Fruits of Euonymus europaeus © Wildfeuer, Wikimedia Commons
There is certainly one subject that has been extensively covered in garden design literature, colors and color schemes. Gertrude Jekyll’s book Color Schemes for the Flower Garden remains today an absolute reference and I invite everyone to read it. I must admit that, after my first reading, I was a bit disappointed. Trained as a scientist, I was expecting a clearly defined theory, a set of rules to follow to ensure the success of a composition. On the contrary, Jekyll’s book is more a sequences of examples, which the reader discovers through the description of her garden in Munstead Wood throughout the year. Others after her have attempted to theorize her approach, notably the use of the color wheel, which she was well aware of given her fine-arts education. However, this is of little relevance once we actually have to design successful combinations. Jekyll’s true innovation is her use of color grading in her plantations in drifts. Those are practically very difficult to design. Changes in weather might either delay or advance the flowering period of certain plants in the composition, such that the scheme imagined on paper does not realize. Hence, their success depends on the practical experience of the gardener.
There is also no other subject that is more polemical than this one, since the taste of color is greatly influenced by fashion and social codes. It is a bit disconcerting when someone pretends successively in a discussion that he hates red but adores poppies. Another example is taken from Robin Lane Fox’s column in the Financial Times. There, a former CEO of a bank shares his opinion on orange. It evokes “municipal planting” and is thus banned from his own. This blind abidance to preconceived rules linked to one’s social class – or the one one whishes to belong to – is beyond pathetic. Furthermore, for every example of criticized combination, one can think of a plant that combines it successfully. Think for example of orange and pink, which is found on the fruits of the native Euonymus europaeus or Rosa rugosa ‘Frau Dagmar Astrup’, which combines in the middle of the season her orange fruits with a second flush of pink flowers.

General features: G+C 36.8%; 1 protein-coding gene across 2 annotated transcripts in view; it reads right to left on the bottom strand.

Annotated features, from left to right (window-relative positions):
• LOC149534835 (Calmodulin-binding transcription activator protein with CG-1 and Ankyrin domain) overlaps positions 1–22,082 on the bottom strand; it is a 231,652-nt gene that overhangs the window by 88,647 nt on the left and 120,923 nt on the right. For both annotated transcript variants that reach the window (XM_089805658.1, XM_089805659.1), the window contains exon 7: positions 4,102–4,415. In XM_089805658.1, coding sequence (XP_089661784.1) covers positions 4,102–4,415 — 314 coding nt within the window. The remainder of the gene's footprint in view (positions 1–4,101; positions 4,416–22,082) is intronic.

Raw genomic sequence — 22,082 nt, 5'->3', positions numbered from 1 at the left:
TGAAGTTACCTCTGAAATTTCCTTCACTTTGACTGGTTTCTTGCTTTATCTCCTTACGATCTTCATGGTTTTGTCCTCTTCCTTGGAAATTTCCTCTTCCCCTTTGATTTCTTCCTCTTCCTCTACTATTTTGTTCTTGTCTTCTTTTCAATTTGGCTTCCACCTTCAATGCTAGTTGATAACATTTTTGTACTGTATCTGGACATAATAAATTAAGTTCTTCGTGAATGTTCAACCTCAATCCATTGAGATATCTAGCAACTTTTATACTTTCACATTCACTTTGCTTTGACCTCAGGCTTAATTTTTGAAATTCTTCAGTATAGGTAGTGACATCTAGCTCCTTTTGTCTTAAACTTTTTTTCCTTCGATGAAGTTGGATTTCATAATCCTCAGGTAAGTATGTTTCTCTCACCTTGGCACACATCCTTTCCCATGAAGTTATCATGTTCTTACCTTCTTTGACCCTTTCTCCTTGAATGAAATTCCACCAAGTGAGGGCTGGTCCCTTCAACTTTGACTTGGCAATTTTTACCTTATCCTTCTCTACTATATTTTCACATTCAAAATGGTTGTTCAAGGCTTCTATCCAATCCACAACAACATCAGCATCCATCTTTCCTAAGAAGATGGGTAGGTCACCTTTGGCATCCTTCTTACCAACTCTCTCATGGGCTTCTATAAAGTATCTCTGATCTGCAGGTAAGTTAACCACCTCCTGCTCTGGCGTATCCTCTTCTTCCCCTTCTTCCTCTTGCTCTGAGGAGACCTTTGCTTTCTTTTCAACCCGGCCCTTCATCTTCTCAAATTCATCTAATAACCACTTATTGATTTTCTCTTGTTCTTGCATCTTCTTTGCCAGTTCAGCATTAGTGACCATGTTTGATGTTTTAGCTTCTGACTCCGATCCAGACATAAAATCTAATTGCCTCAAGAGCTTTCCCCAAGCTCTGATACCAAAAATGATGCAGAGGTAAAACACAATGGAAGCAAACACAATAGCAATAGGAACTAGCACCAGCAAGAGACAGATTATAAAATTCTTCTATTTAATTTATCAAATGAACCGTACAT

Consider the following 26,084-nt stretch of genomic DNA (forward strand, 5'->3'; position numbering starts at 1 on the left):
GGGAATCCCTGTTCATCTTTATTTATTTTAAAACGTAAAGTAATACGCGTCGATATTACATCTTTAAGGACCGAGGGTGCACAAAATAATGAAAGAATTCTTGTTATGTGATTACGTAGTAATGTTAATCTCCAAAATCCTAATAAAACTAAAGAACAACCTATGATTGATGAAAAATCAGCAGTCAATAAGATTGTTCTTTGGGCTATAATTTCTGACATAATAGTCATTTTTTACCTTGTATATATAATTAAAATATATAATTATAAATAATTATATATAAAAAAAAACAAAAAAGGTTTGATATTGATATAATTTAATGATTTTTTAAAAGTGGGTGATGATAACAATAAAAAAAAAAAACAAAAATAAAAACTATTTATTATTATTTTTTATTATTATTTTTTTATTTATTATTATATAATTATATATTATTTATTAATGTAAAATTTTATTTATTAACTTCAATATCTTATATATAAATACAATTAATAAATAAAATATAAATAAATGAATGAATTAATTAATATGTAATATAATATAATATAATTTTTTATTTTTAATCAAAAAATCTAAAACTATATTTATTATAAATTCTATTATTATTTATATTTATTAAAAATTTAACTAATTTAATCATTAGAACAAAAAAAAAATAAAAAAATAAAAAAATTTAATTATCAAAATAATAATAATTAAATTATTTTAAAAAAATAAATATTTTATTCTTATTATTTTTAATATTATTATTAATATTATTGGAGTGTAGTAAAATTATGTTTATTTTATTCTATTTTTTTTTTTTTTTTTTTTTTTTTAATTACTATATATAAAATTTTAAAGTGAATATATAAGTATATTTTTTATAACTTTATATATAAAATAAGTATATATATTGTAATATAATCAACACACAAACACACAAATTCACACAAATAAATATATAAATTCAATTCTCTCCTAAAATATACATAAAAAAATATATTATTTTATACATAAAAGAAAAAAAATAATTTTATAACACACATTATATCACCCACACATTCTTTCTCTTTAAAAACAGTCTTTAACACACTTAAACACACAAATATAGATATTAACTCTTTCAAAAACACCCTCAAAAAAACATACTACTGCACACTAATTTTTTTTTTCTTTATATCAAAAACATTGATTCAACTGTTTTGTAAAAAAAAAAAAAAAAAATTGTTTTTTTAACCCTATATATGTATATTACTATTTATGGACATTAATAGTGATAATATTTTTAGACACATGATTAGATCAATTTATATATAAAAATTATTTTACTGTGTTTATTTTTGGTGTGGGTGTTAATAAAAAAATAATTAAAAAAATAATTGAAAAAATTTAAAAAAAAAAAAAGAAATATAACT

The position of garden designers has greatly evolved over the last few years with pioneers like Piet Outdolf famous for his design of the planting of the High Line in New York City. This new approach is influenced by the observation of Nature, which creates the most audacious juxtaposition. However, the whole result is always harmonious as it is subdued by an important quantity of green. One realizes that to much focus has been put on color, link to the ephemeral flowers, compared to more perennial attributes of plants, such as their structure, the interest of their foliage…
Retrospectively, I am glad that Jekyll and her successor have not left to us a set of strict rules; everyone should conduct his own experience and feel free to transgress conventions. To conclude, I would like to recall Vita Sackville-West’s approach. She was experimenting new combinations by approaching cut flowers in summer and consigning in a notebook her results to act upon them later on.